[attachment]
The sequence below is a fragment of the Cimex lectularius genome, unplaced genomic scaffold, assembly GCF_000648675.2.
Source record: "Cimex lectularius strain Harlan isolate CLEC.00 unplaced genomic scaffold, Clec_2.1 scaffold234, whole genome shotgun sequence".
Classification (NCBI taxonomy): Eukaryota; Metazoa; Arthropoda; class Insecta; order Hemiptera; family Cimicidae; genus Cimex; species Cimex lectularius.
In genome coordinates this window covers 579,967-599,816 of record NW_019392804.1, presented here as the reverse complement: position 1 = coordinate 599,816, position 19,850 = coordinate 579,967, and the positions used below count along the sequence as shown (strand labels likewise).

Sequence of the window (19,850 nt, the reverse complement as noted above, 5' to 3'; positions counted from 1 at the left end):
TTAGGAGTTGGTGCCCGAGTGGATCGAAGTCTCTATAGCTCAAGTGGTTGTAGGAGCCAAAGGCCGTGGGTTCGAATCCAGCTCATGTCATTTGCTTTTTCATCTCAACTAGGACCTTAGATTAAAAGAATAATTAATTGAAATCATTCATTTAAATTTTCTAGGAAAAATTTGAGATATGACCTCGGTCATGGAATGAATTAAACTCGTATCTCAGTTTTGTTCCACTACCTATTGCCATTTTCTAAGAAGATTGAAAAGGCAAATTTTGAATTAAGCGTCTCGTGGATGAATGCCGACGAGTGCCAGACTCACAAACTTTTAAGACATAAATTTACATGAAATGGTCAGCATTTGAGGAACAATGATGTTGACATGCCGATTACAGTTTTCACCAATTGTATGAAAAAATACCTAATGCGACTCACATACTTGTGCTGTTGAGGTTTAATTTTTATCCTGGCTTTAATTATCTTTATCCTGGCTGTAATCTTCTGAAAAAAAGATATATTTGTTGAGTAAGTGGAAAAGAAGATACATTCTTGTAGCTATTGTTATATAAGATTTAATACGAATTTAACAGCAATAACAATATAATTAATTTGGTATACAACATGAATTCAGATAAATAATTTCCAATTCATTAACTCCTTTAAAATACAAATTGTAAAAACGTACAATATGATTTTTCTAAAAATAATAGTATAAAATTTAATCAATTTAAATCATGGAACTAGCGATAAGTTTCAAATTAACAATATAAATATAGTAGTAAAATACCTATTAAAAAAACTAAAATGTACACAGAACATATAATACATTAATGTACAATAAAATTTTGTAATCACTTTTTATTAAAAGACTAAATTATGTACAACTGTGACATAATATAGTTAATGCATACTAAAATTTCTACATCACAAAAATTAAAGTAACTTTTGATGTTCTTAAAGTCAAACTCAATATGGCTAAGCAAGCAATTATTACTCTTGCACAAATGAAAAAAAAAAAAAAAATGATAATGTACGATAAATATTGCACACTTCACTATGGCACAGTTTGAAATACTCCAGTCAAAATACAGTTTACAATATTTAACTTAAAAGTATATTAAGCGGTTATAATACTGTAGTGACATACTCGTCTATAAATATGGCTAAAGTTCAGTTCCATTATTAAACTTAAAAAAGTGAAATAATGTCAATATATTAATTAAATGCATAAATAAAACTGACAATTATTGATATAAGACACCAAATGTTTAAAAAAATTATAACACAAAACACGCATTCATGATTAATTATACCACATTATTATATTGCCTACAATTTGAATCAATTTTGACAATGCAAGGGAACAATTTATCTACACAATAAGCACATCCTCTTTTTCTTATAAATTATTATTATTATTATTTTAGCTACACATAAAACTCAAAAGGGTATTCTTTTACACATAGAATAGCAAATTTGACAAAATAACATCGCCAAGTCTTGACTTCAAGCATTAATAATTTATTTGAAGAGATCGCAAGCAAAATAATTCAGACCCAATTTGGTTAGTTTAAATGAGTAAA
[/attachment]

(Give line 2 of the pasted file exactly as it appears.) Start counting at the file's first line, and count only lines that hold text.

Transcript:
Source record: "Cimex lectularius strain Harlan isolate CLEC.00 unplaced genomic scaffold, Clec_2.1 scaffold234, whole genome shotgun sequence".